The cliff behind a house on Pacific Avenue in Solana Beach collapsed several years ago, dropping the patio and backyard to the beach 40 feet below. (photo taken by Don Bartletti on May 10, 2013)
SOLANA BEACH — Atop the ocean bluff are the homes of those fortunate to own a piece of land overlooking the dramatic California coastline.
Down on the beach are the surfers, swimmers and beachcombers lucky for a sliver of sand that skirts caves and coves in this paradise north of San Diego.
Dividing the two is a crumbling 80-foot cliff that forms a battle line between homeowners who built concrete walls to prevent their houses from sliding into the sea and those who want to put limits on how long they can fend off the waters.
The powerful California Coastal Commission is imposing 20-year caps on permits to build sea walls, setting up a classic debate over public beach access and property rights as sea levels continue to rise and relentless surf threatens to erode a way of life along 1,100 miles of shore.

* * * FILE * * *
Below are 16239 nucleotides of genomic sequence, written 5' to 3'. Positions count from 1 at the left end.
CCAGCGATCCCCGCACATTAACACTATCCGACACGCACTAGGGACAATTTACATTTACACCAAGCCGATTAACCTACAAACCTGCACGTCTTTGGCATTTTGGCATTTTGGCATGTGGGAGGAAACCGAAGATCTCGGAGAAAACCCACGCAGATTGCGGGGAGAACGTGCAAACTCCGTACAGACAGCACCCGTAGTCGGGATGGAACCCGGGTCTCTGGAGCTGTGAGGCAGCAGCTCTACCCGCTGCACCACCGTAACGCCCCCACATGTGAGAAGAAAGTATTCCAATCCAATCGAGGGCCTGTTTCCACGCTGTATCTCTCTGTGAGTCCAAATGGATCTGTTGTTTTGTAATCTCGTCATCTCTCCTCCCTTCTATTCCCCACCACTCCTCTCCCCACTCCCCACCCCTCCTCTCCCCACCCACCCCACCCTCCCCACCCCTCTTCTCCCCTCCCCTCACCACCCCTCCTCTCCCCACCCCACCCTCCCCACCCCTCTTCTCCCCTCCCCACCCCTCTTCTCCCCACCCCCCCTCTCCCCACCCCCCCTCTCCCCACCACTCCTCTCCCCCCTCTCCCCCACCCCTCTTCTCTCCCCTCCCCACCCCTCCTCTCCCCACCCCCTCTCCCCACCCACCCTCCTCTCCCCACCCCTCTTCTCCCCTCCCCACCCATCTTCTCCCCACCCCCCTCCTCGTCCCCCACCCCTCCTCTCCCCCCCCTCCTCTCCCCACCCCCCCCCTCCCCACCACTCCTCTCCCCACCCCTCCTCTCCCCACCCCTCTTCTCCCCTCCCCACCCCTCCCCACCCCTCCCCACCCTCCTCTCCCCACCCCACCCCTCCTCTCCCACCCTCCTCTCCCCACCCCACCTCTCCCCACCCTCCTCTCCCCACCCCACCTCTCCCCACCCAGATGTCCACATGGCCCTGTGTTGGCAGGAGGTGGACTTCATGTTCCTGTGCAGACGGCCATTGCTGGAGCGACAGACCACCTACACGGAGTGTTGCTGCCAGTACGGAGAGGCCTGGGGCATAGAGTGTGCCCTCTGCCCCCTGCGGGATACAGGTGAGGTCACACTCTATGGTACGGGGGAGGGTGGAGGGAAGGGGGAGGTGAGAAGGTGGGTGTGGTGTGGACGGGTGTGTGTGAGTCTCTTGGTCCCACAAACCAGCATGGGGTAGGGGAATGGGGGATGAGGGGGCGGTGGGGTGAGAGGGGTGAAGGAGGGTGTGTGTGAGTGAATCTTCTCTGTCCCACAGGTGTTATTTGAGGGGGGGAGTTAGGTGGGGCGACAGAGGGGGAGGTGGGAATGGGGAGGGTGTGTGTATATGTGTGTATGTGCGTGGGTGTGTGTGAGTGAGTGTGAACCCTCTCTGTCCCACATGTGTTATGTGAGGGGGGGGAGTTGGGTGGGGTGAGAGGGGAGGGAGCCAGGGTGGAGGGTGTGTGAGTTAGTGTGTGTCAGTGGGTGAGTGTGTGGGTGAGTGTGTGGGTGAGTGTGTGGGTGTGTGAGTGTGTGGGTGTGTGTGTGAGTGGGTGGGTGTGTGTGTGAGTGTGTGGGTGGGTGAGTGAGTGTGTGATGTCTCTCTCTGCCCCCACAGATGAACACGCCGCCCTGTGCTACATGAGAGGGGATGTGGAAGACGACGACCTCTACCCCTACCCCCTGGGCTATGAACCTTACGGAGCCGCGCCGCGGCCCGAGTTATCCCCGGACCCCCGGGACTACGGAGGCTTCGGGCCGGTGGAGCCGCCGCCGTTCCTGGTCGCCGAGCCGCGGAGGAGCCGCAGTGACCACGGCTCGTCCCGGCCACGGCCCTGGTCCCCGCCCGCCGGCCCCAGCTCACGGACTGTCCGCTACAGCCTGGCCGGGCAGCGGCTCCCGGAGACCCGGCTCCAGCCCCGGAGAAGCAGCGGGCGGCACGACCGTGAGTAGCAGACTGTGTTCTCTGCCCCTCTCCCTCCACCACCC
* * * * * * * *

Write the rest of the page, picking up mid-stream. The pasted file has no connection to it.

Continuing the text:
Since 2010, the agency has set 20-year expiration dates on a private tennis club in Pebble Beach, a 13-unit apartment building in San Diego, two houses in Santa Cruz, a 19-unit apartment building in nearby Capitola, a 260-unit apartment complex in the San Francisco-area town of Pacifica and several homes in Solana Beach and neighboring Encinitas.
While the limits aren’t edicts to tear down walls in two decades and wouldn’t necessarily prevent shoring up fortifications later, they have alarmed homeowners who see a threat to their property.
“There’s going to be a huge dark cloud whether the home can still exist when the period is over,” said Jon Corn, an attorney for homeowners who sued Solana Beach after the city adopted a similar 20-year limit for all new walls on its 1.7 miles of coast.
Three lawsuits are pending in state court to overturn the city’s policy.
Solana Beach could become a model for 75 other cities or counties required to run plans by the Coastal Commission.